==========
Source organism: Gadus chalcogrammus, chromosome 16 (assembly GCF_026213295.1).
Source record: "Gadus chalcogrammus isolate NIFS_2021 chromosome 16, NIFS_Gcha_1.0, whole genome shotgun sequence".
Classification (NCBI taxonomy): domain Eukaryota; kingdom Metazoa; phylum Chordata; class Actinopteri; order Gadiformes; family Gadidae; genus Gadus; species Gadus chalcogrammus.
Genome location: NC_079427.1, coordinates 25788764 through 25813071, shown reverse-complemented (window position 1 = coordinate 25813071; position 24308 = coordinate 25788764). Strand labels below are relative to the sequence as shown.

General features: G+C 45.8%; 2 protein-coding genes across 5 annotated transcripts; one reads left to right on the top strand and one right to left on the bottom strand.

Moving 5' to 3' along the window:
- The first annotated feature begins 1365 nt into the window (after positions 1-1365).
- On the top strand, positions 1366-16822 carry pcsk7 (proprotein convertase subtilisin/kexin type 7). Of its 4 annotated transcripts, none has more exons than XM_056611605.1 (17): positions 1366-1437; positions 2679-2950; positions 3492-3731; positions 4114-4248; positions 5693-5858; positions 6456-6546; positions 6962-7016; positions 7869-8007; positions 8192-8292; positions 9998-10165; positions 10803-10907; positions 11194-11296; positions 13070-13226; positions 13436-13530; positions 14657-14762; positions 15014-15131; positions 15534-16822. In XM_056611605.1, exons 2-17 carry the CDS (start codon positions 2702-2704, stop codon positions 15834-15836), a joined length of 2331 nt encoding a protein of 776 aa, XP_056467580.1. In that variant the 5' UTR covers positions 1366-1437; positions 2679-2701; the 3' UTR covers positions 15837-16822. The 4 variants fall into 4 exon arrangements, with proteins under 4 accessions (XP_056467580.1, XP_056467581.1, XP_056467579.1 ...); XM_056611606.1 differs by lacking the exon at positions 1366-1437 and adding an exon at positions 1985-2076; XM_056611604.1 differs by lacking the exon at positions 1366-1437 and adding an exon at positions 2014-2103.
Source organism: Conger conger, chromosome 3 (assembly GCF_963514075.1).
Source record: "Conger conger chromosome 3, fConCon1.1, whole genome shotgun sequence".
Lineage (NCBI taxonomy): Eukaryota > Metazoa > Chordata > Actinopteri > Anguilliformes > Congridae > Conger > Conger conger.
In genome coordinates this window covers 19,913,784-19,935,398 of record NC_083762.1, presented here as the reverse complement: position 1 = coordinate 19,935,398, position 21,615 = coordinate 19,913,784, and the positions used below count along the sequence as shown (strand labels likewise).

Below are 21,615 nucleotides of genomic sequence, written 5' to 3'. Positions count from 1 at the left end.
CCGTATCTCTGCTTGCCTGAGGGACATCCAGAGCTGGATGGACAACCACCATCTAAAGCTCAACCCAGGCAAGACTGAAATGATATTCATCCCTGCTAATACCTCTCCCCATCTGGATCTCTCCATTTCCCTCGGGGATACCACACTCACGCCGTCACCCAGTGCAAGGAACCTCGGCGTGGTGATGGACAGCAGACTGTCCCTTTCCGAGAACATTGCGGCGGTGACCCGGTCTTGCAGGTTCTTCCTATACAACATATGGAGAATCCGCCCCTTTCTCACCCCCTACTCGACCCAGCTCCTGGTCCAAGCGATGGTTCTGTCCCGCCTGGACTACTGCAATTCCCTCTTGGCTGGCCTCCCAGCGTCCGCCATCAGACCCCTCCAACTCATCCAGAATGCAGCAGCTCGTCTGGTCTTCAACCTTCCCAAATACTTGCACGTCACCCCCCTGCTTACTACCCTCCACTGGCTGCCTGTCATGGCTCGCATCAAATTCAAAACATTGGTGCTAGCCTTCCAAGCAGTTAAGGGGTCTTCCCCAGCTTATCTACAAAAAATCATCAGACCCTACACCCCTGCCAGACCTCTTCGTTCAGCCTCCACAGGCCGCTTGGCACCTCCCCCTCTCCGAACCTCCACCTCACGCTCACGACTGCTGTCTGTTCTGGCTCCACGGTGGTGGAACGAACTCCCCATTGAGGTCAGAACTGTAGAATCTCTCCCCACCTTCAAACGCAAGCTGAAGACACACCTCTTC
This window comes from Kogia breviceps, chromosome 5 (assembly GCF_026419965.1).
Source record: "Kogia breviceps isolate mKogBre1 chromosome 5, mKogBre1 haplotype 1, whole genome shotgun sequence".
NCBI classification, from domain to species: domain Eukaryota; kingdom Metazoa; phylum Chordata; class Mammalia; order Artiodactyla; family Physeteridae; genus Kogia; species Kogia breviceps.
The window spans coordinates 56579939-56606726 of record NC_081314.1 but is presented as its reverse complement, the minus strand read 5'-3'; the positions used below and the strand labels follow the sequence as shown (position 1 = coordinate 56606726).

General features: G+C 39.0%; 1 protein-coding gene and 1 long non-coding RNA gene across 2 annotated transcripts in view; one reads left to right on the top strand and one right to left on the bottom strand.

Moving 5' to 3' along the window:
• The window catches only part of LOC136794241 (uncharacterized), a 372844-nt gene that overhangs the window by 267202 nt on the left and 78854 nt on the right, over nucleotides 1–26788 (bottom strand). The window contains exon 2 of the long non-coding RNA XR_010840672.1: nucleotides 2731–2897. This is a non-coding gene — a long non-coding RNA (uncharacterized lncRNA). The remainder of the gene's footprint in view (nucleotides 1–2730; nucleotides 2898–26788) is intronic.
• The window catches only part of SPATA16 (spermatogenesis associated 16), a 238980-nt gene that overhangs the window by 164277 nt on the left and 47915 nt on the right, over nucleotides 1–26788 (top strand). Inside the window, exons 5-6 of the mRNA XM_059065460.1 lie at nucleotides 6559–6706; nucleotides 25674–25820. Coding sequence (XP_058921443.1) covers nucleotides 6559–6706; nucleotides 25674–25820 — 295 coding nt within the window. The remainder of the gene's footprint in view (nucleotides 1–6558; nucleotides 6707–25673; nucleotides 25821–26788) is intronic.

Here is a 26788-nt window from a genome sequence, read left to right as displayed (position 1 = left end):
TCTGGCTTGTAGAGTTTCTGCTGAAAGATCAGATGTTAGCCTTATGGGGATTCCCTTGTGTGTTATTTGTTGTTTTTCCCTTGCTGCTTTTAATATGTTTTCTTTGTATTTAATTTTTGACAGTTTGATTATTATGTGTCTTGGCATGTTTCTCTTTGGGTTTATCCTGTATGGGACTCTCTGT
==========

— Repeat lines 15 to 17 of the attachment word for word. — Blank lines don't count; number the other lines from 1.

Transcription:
This window comes from Kogia breviceps, chromosome 5 (assembly GCF_026419965.1).
Source record: "Kogia breviceps isolate mKogBre1 chromosome 5, mKogBre1 haplotype 1, whole genome shotgun sequence".
NCBI classification, from domain to species: domain Eukaryota; kingdom Metazoa; phylum Chordata; class Mammalia; order Artiodactyla; family Physeteridae; genus Kogia; species Kogia breviceps.